Monday, November 30, 2009

FREE Santa Photos!

Come in for your FREE photo with Santa. Please bring a donation for Northwest Harvest (non-perishable food items or monetary donations). Limit one per family please.

Hosted by SAV-ON Insurance
22815 Pacific Hwy S
Des Moines WA 98198
Sunday, December 13th
11am and 2pm

Saturday, November 28, 2009

Protecting Your Stored or Classic Vehicle Against Mice

What’s the best way to keep mice out of my car while in storage during the winter?

First, try to store your car in a location that is free of rodents. Second, remain vigilant in visiting, cleaning, and running your vehicle as often as possible. Many collectors suggest surrounding the outside of the car with mothballs placed a few inches apart. Mice hate the smell and usually will not walk through this "barrier." And just to be safe, consider putting shaved pieces of Irish Spring soap on foil or in small open containers inside the vehicle. The odor from the soap is less objectionable than that from the mothballs, but will still help you deter the rodents. You can also consider one of the electronic deterrent devices available for your garage, but the ultimate protection may just be a "car cocoon" device (, which completely encloses the vehicle and can assist with controlling moisture as well.

Thank you to Hagerty Insurance Company

Wednesday, November 25, 2009

Donate to Local Charities by Voting

Our friends over at McClain Insurance have done something extra special this year! Vote for your favorite local charity and PEMCO NW Profile.

Check out their website to place your vote. They will donate $2 for every vote among 8 fantastic charities until December 15th.

Tuesday, November 24, 2009

Flood: Get The Facts

Living in a low-risk flood area doesn't guarantee no or little flooding. Just like living in a high-risk area doesn't always mean that there will be a lot of flooding! But either way, flooding damage will almost always mean a lot of damage...and we know a lot of damage means a high cost of repairs.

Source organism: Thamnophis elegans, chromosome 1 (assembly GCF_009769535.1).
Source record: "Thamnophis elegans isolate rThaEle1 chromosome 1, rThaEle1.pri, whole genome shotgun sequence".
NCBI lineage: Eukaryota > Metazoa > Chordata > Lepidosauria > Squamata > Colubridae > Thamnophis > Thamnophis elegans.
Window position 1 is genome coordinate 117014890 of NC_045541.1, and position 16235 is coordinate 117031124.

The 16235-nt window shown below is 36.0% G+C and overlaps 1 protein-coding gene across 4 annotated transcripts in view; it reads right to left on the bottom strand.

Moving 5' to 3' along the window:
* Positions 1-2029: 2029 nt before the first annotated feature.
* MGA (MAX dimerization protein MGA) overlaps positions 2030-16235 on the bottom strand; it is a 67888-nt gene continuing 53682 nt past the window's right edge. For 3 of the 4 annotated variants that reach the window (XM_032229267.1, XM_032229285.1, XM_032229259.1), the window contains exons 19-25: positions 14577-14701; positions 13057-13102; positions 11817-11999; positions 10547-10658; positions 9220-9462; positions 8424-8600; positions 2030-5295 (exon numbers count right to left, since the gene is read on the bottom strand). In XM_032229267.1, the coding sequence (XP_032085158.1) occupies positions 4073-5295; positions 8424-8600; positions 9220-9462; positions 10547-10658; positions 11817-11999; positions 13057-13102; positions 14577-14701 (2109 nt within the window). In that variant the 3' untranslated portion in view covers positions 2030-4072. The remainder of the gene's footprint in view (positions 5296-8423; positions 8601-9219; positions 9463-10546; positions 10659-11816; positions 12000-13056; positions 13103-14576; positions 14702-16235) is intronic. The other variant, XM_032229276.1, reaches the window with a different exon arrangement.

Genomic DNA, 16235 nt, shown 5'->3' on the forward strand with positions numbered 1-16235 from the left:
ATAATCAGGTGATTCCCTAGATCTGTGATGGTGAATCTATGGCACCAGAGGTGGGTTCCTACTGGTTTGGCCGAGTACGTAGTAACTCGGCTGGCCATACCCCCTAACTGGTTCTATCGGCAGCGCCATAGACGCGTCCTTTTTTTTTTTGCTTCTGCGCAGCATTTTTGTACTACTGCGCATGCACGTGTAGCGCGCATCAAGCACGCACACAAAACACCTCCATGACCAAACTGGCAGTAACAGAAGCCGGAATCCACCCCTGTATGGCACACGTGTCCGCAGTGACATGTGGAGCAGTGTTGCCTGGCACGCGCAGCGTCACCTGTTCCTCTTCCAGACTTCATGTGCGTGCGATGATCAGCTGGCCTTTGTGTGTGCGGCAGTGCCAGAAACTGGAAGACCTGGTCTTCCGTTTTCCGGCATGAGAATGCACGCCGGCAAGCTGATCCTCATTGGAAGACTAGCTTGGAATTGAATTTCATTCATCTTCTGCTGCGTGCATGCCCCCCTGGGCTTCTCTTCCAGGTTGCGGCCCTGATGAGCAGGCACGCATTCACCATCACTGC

In 2008, flood damage in the United States exceeded $1.8 billion with paid flood insurance claims averaging $27,974.

Flooding destroys your walls, floors, furniture, electrical system...and your savings! And the effects of a flood will remain long after the water is gone.

Heavy rains, clogged or inadequate drainage systems, and broken water mains can cause flooding putting your home and belongings at risk. Flood insurance is the only way to protect yourself from the financial devastation that even a small amount of water can cause. Don't take it from us, use's interactive tool to find out what a little or a LOT of water can do to your home!

And then contact us!!
Call: 1-888-867-2866
Request Flood Insurance Quote

Friday, November 20, 2009

Construction in Des Moines

Midway Sewer District and Highline Water District will be replacing about 2 miles of under-sized and aging water mains in an area between Pacific Hwy South and 20th Ave S between S 248th St and S. 252nd St. Also, all sewer mains and laterals in approximately the same location will be replaced to improve system reliability and reduce inflow and infiltration into the sewer system. After replacements, all affected roads will be resurfaced with new pavement.

Construction is anticipated to be completed late this year.

Thursday, November 19, 2009

FYI, Homeowners Policies DO NOT Cover Flooding